Online groups, autumn 2011

Wikis for documentation

Some members think that wikis are useful for documentation, but other members do not agree.

One member thinks that editing a wiki is difficult and can confuse people who do not use the wiki regularly, because the methods of mark up are unusual. Usually, when people edit a wiki, the result is not good. "Even Wikipedia has a hard core of 'subject editors'… [who] periodically go in and tidy up the bad writing and misinformation left by others."

Some members think that software developers are happy to write for wikis, because writing for a wiki is different from writing documentation. After the content is reviewed, a technical communicator can use the content to create other documentation.

One member likes Confluence (www.atlassian.com/software/confluence) and MindTouch TCS (www.mindtouch.com), because he can use them in a similar way to Word. Confluence and MindTouch TCS are designed for technical documentation, but they are less complex than most help authoring tools. However, the programs do not have the features that are in most help authoring tools for managing links and for creating a table of contents.

Another member does not like Confluence. "The Wiki markup syntax is ill-thought out and confusing, the editing and page maintenance tools are poor and have a very confusing user interface, and the help documentation is really bad."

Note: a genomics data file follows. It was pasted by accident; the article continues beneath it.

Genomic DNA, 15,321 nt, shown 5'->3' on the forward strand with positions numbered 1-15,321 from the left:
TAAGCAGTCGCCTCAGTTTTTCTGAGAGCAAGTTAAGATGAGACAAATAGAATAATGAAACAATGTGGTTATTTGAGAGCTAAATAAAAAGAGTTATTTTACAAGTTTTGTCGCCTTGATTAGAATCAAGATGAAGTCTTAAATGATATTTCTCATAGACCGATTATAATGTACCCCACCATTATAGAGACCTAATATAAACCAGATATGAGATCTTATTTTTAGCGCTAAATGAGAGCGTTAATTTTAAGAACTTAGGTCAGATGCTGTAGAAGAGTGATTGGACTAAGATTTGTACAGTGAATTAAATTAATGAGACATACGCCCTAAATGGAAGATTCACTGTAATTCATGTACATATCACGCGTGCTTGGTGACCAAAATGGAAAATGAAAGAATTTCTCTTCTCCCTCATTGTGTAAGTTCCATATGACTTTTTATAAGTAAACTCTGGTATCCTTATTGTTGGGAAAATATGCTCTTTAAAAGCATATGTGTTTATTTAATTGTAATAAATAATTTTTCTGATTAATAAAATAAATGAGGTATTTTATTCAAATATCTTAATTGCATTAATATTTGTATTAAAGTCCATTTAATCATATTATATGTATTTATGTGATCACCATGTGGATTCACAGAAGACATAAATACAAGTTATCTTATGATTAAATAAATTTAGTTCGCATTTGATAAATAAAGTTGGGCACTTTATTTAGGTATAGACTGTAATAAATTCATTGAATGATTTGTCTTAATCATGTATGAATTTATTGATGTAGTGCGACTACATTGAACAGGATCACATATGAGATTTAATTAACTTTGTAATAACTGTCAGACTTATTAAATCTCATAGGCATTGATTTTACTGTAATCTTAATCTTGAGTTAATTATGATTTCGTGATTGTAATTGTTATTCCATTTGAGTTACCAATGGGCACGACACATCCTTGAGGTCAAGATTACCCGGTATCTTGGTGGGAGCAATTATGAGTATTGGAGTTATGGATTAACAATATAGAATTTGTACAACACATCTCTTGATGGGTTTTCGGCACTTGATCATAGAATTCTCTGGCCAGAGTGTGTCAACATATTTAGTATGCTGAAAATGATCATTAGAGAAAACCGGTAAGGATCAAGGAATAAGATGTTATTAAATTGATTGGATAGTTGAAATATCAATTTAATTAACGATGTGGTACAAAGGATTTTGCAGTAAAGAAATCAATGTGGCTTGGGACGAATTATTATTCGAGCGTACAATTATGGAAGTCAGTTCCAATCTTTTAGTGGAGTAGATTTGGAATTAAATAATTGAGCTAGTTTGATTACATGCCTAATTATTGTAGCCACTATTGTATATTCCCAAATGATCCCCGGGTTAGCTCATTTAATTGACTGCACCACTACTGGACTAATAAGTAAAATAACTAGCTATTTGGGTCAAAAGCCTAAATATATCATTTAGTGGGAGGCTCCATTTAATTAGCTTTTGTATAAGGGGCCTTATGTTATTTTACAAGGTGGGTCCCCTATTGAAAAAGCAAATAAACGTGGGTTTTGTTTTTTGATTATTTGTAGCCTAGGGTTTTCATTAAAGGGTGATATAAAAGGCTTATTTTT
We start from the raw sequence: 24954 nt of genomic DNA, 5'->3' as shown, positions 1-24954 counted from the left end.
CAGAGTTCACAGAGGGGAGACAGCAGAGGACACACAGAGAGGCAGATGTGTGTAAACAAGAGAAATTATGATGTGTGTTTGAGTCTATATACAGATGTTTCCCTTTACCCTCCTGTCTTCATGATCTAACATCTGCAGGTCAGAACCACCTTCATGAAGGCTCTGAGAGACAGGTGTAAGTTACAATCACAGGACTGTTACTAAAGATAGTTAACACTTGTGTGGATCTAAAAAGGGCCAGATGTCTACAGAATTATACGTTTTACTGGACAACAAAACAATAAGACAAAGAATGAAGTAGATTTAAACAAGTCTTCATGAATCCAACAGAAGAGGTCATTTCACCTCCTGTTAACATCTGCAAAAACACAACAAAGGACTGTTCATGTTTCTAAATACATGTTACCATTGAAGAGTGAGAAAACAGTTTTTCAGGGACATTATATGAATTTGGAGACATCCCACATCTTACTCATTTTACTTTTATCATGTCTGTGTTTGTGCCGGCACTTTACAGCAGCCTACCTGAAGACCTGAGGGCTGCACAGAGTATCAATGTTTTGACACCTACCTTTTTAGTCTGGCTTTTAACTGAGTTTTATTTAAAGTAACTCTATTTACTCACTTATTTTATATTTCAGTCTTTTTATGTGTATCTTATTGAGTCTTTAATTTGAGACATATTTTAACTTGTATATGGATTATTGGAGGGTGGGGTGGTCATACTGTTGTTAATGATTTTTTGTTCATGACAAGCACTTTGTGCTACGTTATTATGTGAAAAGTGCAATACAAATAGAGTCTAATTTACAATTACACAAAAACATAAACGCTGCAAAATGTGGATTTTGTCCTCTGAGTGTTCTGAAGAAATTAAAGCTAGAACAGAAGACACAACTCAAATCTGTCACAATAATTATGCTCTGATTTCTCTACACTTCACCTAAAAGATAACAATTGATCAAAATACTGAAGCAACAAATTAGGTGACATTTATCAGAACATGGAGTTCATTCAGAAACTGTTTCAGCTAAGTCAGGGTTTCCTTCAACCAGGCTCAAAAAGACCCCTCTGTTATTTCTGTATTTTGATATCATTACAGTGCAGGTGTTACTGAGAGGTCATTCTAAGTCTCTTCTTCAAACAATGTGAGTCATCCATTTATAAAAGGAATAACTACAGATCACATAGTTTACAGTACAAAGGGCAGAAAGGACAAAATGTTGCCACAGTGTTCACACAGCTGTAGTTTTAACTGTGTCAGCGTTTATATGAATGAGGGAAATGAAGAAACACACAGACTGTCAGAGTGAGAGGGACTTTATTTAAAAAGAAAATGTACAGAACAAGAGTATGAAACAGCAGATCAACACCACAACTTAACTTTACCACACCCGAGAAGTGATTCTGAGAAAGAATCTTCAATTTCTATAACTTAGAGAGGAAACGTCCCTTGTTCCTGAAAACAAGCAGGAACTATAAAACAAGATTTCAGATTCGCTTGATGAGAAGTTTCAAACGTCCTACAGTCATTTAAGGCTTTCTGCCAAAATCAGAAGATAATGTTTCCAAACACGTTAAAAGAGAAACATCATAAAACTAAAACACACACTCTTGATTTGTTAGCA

To help with publishing to Word, one member used the Scroll Office plug-in for Confluence (www.k15t.com/display/TDWIKI/Scroll+Office). "Both Confluence and Scroll Office may be limited if you're doing complex tasks, but I found them reasonably easy and clear to write short user manuals."

Members suggested the following resources:

Reading Kindle e-books

To read a Kindle e-book, a Kindle reader is not necessary. Amazon supplies free software that lets people read Kindle e-books on different operating systems such as Windows, Mac OS X, and Linux. Download the software from www.amazon.com/gp/feature.html/ref=kcp_pc_mkt_lnd?docId=1000493771.

Writers, authors, or communicators?

A member started to look for freelance work. She thinks that most people do not know what a technical writer does. What terms do technical communicators use to explain what they do?

When a member wrote manuals, the term 'technical author' gave good results. However, now he has work from charities. He records business processes, writes funding applications, and creates websites. People in charities do not know the term 'technical author'. He has better results if he uses the term 'technical communicator'. Make sure that your website and brochures include all possible descriptions of what you do. Explain how your skills let you solve many communication problems.

Another member wrote, "I call myself whatever they want to read, Author or Communicator (as I do training as well I prefer Communicator)."

In 2005, someone asked a similar question on the IASIG list. For a summary of the discussion, see www.techscribe.co.uk/ta/describing.htm.

Abelard Consulting in Australia asked a similar question in a web-based survey. The November 2009 issue of Words has the results of the survey in 'What should technical writing be called?: survey results' (www.abelard.com.au/words-1-4.pdf).

Adobe AIR

A member wants to use RoboHelp version 8 to create context-sensitive help with Adobe AIR.

The process is dependent on the type of help:

Good information is on www.grainge.org/pages/authoring/air/8/air_rh8.htm.

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